As usual, stands for the covariant derivative associated with the four-dimensional spacetime metric . The density current is given by , representing the fluid 4-velocity and the rest-mass density in a locally inertial reference frame.
The stress-energy tensor for a non-perfect fluid is defined as
where is the specific energy density of the fluid in its rest frame, p is the pressure, and is the spatial projection tensor . In addition, and are the shear and bulk viscosities. The expansion , describing the divergence or convergence of the fluid world lines, is defined as . The symmetric, trace-free, spatial shear tensor is defined by
and, finally, is the energy flux vector.
In the following we will neglect non-adiabatic effects, such as viscosity or heat transfer, assuming the stress-energy tensor to be that of a perfect fluid
where we have introduced the relativistic specific enthalpy h defined by
Introducing an explicit coordinate chart , the previous conservation equations read
where the scalar represents a foliation of the spacetime with hypersurfaces (coordinatized by ). Additionally, is the volume element associated with the 4-metric, with , and the are the 4-dimensional Christoffel symbols.
In order to close the system, the equations of motion (1) and the continuity equation (2) must be supplemented with an equation of state (EOS) relating some fundamental thermodynamical quantities. In general, the EOS takes the form
Due to their simplicity, the most widely employed EOSs in numerical simulations are the ideal fluid EOS, , where is the adiabatic index, and the polytropic EOS (e.g., to build equilibrium stellar models), , K being the polytropic constant and N the polytropic index.
In the ``test fluid'' approximation, where the fluid self-gravity is neglected, the dynamics of the system are completely governed by Equations (1) and (2), together with the EOS (9). In those situations where such an approximation does not hold, the previous equations must be solved in conjunction with the Einstein gravitational field equations,
which describe the evolution of the geometry in a dynamical spacetime. A detailed description of the various numerical approaches to solve the Einstein equations is beyond the scope of the present article (see, e.g., Lehner  for a recent review). We briefly mention that the Einstein equations, in the presence of matter fields, can be formulated as an initial value (Cauchy) problem, using the so-called 3+1 decomposition of spacetime . More details can be found in, e.g., . Given a choice of gauge, the Einstein equations in the 3+1 formalism  split into evolution equations for the 3-metric and the extrinsic curvature (the second fundamental form), and constraint equations (the Hamiltonian and momentum constraints), which must be satisfied on every time slice. Long-term stable evolutions of the Einstein equations have recently been accomplished using various reformulations of the original 3+1 system (see, e.g., [25, 258, 4, 89] for simulations involving matter sources, and  and references therein for vacuum black-hole evolutions). Alternatively, a characteristic initial value problem formulation of the Einstein equations was developed in the 1960s by Bondi, van der Burg, and Metzner , and Sachs . This approach has gradually advanced to a state where long-term stable evolutions of caustic-free spacetimes in multi-dimensions are possible, even including matter fields (see  and references therein). A recent review of the characteristic formulation is presented in a Living Reviews article by Winicour . Examples of this formulation in general relativistic hydrodynamics are discussed in various sections of the present article.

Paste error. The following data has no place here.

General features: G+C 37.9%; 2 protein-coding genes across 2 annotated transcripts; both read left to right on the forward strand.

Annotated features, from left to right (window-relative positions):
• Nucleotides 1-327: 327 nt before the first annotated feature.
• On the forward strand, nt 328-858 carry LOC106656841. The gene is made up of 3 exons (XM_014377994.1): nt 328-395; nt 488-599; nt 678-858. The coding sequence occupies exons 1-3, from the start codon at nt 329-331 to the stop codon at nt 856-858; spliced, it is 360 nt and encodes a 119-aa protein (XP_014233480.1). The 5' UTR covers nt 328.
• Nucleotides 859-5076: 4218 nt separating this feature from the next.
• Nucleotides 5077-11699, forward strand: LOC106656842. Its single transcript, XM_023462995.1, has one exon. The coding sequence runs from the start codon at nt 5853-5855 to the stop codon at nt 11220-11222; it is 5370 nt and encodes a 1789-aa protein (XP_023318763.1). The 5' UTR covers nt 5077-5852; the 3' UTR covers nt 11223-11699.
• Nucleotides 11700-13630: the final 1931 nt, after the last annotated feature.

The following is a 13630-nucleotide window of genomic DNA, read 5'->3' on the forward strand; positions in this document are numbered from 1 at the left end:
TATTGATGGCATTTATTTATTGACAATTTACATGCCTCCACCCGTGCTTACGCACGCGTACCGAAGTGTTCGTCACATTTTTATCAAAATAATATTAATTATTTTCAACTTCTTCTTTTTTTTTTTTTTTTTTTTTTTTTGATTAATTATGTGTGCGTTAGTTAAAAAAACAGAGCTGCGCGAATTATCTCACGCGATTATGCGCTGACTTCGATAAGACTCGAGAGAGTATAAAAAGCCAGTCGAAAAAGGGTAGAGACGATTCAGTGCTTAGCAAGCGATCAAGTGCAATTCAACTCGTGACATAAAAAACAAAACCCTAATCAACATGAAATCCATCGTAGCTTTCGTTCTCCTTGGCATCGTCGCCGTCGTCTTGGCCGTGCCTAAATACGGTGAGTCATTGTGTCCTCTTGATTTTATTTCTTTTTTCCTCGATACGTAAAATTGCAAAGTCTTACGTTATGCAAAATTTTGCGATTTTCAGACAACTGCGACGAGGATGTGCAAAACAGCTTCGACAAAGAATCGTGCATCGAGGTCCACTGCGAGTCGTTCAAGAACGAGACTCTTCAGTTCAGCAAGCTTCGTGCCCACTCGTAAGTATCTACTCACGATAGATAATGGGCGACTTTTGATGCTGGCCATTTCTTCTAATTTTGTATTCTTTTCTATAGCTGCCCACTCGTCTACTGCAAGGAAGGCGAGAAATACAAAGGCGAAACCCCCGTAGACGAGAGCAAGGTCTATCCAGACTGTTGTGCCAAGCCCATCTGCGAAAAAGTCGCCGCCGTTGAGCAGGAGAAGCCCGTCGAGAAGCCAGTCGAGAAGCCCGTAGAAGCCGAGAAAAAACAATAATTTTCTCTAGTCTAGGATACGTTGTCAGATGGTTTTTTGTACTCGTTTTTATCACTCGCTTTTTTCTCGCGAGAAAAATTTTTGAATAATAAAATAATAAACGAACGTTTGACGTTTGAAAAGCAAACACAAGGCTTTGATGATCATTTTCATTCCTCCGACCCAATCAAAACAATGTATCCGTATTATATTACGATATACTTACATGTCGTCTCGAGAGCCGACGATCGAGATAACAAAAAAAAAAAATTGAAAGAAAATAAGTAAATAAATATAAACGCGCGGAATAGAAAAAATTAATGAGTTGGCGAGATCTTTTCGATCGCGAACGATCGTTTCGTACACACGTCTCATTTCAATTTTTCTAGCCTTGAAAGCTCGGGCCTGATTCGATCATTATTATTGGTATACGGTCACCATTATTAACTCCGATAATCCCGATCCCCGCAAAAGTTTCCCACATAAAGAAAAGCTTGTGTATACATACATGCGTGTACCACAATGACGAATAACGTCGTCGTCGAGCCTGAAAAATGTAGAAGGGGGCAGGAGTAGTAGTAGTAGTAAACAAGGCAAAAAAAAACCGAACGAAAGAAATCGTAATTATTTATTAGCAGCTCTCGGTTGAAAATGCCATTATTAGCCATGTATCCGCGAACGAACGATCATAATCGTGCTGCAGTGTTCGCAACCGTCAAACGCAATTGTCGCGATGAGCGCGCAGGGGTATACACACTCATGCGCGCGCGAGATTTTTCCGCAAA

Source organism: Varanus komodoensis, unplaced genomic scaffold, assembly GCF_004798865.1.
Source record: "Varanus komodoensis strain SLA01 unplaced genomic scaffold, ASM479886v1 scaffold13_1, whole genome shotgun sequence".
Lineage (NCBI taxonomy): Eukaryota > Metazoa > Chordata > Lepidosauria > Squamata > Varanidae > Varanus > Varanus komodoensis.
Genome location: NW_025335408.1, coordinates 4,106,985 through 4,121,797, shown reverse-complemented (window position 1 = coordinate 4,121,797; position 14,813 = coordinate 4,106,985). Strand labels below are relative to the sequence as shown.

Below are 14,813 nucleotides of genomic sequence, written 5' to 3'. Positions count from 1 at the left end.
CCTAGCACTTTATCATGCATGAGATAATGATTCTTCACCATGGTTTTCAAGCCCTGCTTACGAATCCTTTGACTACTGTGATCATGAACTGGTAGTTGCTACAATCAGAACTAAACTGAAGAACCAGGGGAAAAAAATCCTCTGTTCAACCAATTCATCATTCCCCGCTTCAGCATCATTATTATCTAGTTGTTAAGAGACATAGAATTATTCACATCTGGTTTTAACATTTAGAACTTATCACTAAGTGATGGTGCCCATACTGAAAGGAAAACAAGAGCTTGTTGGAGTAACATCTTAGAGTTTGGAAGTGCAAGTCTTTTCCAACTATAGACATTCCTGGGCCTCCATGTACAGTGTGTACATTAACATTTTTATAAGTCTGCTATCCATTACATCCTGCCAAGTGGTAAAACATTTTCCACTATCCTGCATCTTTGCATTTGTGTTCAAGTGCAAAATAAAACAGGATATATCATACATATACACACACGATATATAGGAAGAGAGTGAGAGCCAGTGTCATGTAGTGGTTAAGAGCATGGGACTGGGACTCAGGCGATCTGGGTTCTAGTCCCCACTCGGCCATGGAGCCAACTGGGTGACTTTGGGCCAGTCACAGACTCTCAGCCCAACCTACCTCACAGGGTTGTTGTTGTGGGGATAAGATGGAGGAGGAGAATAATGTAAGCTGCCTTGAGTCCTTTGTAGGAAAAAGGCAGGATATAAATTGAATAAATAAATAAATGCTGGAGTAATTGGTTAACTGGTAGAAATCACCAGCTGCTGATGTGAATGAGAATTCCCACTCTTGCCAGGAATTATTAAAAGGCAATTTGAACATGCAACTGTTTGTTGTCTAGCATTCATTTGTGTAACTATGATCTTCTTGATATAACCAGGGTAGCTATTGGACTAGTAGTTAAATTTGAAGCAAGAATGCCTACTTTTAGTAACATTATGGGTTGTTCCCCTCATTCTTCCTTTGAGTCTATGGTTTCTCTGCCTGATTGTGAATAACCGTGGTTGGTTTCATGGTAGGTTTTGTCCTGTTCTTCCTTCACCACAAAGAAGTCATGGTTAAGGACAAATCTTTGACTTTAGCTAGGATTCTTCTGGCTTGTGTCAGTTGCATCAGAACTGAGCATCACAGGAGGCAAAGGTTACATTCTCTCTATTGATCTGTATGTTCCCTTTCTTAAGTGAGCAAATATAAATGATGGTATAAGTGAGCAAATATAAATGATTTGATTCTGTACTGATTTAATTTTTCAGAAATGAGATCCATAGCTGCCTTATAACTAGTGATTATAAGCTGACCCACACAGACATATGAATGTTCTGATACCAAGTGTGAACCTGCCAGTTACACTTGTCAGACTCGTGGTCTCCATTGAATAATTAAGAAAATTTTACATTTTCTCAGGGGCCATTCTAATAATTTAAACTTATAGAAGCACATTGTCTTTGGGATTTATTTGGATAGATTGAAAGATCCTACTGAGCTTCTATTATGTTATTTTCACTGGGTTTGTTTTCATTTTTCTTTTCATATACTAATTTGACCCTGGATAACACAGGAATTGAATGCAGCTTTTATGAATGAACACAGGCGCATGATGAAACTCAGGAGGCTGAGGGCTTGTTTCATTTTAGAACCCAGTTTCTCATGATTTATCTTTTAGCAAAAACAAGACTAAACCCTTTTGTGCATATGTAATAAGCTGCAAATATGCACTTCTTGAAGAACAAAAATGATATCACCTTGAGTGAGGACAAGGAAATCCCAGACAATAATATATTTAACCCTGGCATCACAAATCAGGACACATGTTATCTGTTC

Traditionally, most of the approaches for numerical integrations of the general relativistic hydrodynamic equations have adopted spacelike foliations of the spacetime, within the 3+1 formulation. Recently, however, covariant forms of these equations, well suited for advanced numerical methods, have also been developed. This is reviewed next in a chronological way.
|Numerical Hydrodynamics in General Relativity
José A. Font
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